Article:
What a season it’s been! We’re well into the high season here at Saladero and it’s warm, sunny and the sparkling blue waters of Golfo Dulce are luscious and inviting.
We’ve had just absolutely delightful guests hailing from all corners of the planet, making for fascinating and lively conversation around the table at meal times. Countries represented thus far include Germany, Ukraine, Scotland, Ireland, Malta, the UK, Canada, South Korea, Holland and plenty of folks from the Pacific Northwest and east coast of the United States. Many new friendships have formed here in this beautiful paradise set here on the edge of Piedras Blancas National Park overlooking the rich Golfo.
Some of the fun bird and wildlife sightings we’ve had of late include, of course, the critically endangered Yellow-billed Cotinga (of which there are only between 250 and 1000 birds remaining, see our post here!) as well as many close encounters from the kayak, stand-up paddleboard and even snorkeling with the Pacific Green Sea Turtle as we came into the height of their breeding season.
We’ve also sightings of the tamandua (a large species of anteater) walk right by us while sitting out one evening on the Beach House patio and, further, a family of guests staying with us watched in awe as another climbed up a tree in the back corner of the garden. I call 2018 the year of the Tamandua because one visited just under my cabin the early morning hours of new year’s day.
The Scarlet Macaws, which were reintroduced back to the Piedras Blancas after becoming locally extinct in this area for a time, have provided a welcomingly colorful spectacle along the forest edge. In previous years, a pair nested in a dead standing tree here in our gardens but the tree has since fallen. I’ve been able to watch the pair from my “bird blind” shower outside my cabin fairly often as they’ve been prospecting for a new nest. They’ve been pretty quiet up there lately, so I’m thinking they’ve finally found a suitable nesting hole. Along with the macaws our guests have also enjoyed lovely views of the iconic Chestnut-mandibled Toucan and some nesting Golden-naped Woodpeckers from the Tree House balcony, high above the Beach House.
A beautiful and harmless Neotropical Bird Snake gave us some closeup views in the grass behind the kitchen. We’ve had plenty of monkey sightings, the cheeky White-faced Capuchins drinking water from coconuts by the Rancho picnic and camping area, Mantled Howler Monkeys also come through on occasion and are heard roaring from the forest on a fairly regular basis. We’ve even had some special sightings of the much more rarely seen Spider Monkeys which had experienced reductions in populations in Piedras Blancas in previous years so we’re excited to see them here, with tiny babies riding upon the backs of several mothers. What a great sign!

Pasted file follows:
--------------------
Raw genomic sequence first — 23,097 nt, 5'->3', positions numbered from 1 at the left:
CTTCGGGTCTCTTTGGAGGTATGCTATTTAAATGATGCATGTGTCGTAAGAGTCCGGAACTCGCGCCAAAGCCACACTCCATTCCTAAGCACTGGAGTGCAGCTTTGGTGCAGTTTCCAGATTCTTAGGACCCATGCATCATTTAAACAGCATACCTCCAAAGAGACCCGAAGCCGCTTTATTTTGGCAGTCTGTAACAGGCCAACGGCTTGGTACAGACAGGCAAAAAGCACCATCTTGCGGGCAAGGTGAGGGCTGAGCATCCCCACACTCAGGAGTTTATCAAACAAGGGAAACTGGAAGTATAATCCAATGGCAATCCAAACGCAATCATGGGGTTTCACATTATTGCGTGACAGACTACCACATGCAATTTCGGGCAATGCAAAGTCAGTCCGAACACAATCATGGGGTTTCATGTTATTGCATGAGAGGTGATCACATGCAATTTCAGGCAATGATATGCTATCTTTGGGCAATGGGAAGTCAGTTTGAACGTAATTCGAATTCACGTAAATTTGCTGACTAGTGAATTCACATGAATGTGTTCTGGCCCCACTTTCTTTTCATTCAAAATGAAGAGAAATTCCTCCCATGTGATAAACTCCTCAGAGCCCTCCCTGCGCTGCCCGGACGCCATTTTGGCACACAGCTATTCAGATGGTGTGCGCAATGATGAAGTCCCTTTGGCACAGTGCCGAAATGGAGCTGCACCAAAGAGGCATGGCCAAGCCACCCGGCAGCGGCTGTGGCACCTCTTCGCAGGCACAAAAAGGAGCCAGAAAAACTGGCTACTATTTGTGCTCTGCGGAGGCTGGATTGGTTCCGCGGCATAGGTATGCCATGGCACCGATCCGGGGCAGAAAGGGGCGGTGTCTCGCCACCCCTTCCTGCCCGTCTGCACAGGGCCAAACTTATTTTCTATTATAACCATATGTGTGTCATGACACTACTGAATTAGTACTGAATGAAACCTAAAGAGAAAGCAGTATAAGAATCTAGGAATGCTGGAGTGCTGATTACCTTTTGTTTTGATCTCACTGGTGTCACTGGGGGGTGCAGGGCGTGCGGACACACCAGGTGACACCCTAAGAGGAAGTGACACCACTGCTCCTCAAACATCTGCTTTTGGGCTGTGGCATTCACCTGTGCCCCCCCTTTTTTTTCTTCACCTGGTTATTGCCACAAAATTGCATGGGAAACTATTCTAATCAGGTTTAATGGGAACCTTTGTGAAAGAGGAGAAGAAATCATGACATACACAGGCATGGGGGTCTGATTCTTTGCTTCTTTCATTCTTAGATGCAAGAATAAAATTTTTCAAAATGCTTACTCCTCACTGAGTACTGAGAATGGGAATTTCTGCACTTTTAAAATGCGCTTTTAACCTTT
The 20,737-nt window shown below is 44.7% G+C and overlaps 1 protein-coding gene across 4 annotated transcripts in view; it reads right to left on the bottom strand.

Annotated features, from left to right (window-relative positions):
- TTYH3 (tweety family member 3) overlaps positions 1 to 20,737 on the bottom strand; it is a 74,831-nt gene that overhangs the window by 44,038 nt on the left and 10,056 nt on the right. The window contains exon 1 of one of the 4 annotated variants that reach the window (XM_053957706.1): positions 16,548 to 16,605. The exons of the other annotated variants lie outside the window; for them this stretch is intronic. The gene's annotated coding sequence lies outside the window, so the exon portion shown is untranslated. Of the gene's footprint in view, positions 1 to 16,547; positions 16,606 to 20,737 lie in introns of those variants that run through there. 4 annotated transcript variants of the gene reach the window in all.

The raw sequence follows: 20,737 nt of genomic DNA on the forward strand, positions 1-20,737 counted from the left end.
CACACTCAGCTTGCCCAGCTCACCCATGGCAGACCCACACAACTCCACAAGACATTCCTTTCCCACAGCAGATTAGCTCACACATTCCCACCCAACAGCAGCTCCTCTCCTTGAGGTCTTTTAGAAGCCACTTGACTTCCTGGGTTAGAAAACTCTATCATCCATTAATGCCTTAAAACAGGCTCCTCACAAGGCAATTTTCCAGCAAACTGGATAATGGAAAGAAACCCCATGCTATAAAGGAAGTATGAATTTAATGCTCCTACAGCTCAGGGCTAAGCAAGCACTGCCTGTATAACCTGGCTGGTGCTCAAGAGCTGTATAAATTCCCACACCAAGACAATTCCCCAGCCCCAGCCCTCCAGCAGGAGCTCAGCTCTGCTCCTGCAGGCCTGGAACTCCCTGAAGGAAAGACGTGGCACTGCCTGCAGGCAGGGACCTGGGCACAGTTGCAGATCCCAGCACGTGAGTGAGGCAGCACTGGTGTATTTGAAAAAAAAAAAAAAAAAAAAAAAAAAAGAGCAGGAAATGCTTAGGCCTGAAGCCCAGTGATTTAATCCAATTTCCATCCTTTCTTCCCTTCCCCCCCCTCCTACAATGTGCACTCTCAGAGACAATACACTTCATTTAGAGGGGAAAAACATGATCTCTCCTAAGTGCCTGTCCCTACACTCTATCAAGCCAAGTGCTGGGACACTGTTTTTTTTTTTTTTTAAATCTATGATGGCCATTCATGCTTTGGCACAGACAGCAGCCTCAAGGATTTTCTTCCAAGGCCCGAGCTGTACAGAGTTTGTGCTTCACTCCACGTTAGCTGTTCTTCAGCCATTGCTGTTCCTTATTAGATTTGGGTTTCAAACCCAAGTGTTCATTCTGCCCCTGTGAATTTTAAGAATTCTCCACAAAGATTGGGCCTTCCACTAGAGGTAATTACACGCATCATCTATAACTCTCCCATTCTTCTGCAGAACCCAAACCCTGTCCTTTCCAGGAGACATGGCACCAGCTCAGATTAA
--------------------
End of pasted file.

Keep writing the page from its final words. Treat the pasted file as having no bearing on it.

A Tayra, a larger member in the weasel family, was seen walking in the garden above the Glamping Cabins and Collared Peccaries–the wild pigs that are an important food source for the bigger cats–have made their presence known in the back gardens. Speaking of peccaries, we’ve recently retrieved the camera cards from our camera traps and the hogs were well represented on Trail One, the Puma Trail, with video of groups moving across the stream on various occasions, once with even a tiny piglet in tow! Also in the cameras we had many Agoutis and a spotted Paca (similar to groundhogs with long legs, both in the rodent family).
The Three-wattled Bellbird has also come to town, making it’s annual latitudinal migratory descent from the upper mountains (perhaps from as far as Panama) here to the lowland primary rainforest to forage on fruiting trees while belting out it’s strange “bonk!” from the treetops. We’ve had good views of singing males, both adult and juvenile (photo). The birds seem to be hanging around the wild nutmeg trees, similar to the cotingas and the chestnut-mandibled toucan. Seems like this tree is an incredibly important food source for a variety of species, even the white-faced capuchin monkeys will happily crack open the tough outer shell with their jaws and eat the brown nutmeg seed inside.
In the Golfo, our snorkelers have enjoyed watching a managerie of fish species including parrotfish, rays, triggerfish, moray eels, butterfly fish, angelfish. We Rob, a scuba diver-and-fisherman-extraordinaire here, Rob, who has been coming to Saladero on a fairly annual basis since the lodge first opened. Rob and his brother-in-law Kurt kept us endlessly well-fed on a variety of species of fish throughout their time with us, which we were happy to cook up into a variety of dishes! Rob taught our Ukranian guest Leon some great skills in the ways of fishing here and we enjoyed Leon’s haul of a big ol’ blue triggerfish in a fresh ceviche appetizer for his last memorable evening here!
Just this morning we said goodbye to a group from The Birding Club of Costa Rica that came with us to stay for several days. It was a huge pleasure to get to know these folk, many of which hail from the UK and the United States and have either semi- or completely moved here to the beautiful country Costa Rica. To join these keen birders on their exploration of our garden and trails was an enormous treat and, over the course of the past two day, the group saw and heard more than one hundred species, including our coatings and the three-wattled bellbird! With the help of the experts, including the fantastically talented illustrator of the Birds of Costa Rica guidebook, Robert Dean, we were excited to add a species or two to my own bird list! It was sad to see them go, but we’re looking forward to another group from the club which will be joining us next month.
The fresh sea breeze off the Golfo in the afternoons has become a perfect way to wind down the day and the sunsets over the Osa Peninsula have been just phenomenal and aptly timed for a gorgeous and tranquil happy hour vista.
Pure Life, indeed